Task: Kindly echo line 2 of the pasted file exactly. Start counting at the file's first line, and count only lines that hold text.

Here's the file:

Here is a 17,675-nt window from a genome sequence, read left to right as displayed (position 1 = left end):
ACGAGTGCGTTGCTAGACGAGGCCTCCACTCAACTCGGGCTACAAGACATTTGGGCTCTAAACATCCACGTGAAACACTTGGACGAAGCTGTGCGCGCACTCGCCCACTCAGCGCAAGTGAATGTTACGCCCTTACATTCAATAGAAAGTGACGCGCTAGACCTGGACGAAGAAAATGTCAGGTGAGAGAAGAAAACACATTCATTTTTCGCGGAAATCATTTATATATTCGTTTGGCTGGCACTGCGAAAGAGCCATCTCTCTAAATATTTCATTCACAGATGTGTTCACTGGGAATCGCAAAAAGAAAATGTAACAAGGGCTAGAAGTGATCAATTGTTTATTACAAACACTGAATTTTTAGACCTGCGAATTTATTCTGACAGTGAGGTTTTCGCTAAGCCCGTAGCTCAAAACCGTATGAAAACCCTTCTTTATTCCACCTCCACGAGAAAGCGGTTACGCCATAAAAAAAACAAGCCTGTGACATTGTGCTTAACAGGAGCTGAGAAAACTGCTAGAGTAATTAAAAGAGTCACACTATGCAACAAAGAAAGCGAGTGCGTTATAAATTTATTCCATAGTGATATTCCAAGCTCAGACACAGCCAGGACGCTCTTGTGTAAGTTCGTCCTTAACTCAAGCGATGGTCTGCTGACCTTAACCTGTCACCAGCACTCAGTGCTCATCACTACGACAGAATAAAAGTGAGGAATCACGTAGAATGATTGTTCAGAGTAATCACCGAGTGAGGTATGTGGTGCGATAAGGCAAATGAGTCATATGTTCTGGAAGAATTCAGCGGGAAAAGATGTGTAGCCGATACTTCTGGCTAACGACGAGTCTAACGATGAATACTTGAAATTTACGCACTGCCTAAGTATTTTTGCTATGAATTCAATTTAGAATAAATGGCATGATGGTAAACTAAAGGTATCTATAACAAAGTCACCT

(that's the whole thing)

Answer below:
ACGAGTGCGTTGCTAGACGAGGCCTCCACTCAACTCGGGCTACAAGACATTTGGGCTCTAAACATCCACGTGAAACACTTGGACGAAGCTGTGCGCGCACTCGCCCACTCAGCGCAAGTGAATGTTACGCCCTTACATTCAATAGAAAGTGACGCGCTAGACCTGGACGAAGAAAATGTCAGGTGAGAGAAGAAAACACATTCATTTTTCGCGGAAATCATTTATATATTCGTTTGGCTGGCACTGCGAAAGAGCCATCTCTCTAAATATTTCATTCACAGATGTGTTCACTGGGAATCGCAAAAAGAAAATGTAACAAGGGCTAGAAGTGATCAATTGTTTATTACAAACACTGAATTTTTAGACCTGCGAATTTATTCTGACAGTGAGGTTTTCGCTAAGCCCGTAGCTCAAAACCGTATGAAAACCCTTCTTTATTCCACCTCCACGAGAAAGCGGTTACGCCATAAAAAAAACAAGCCTGTGACATTGTGCTTAACAGGAGCTGAGAAAACTGCTAGAGTAATTAAAAGAGTCACACTATGCAACAAAGAAAGCGAGTGCGTTATAAATTTATTCCATAGTGATATTCCAAGCTCAGACACAGCCAGGACGCTCTTGTGTAAGTTCGTCCTTAACTCAAGCGATGGTCTGCTGACCTTAACCTGTCACCAGCACTCAGTGCTCATCACTACGACAGAATAAAAGTGAGGAATCACGTAGAATGATTGTTCAGAGTAATCACCGAGTGAGGTATGTGGTGCGATAAGGCAAATGAGTCATATGTTCTGGAAGAATTCAGCGGGAAAAGATGTGTAGCCGATACTTCTGGCTAACGACGAGTCTAACGATGAATACTTGAAATTTACGCACTGCCTAAGTATTTTTGCTATGAATTCAATTTAGAATAAATGGCATGATGGTAAACTAAAGGTATCTATAACAAAGTCACCT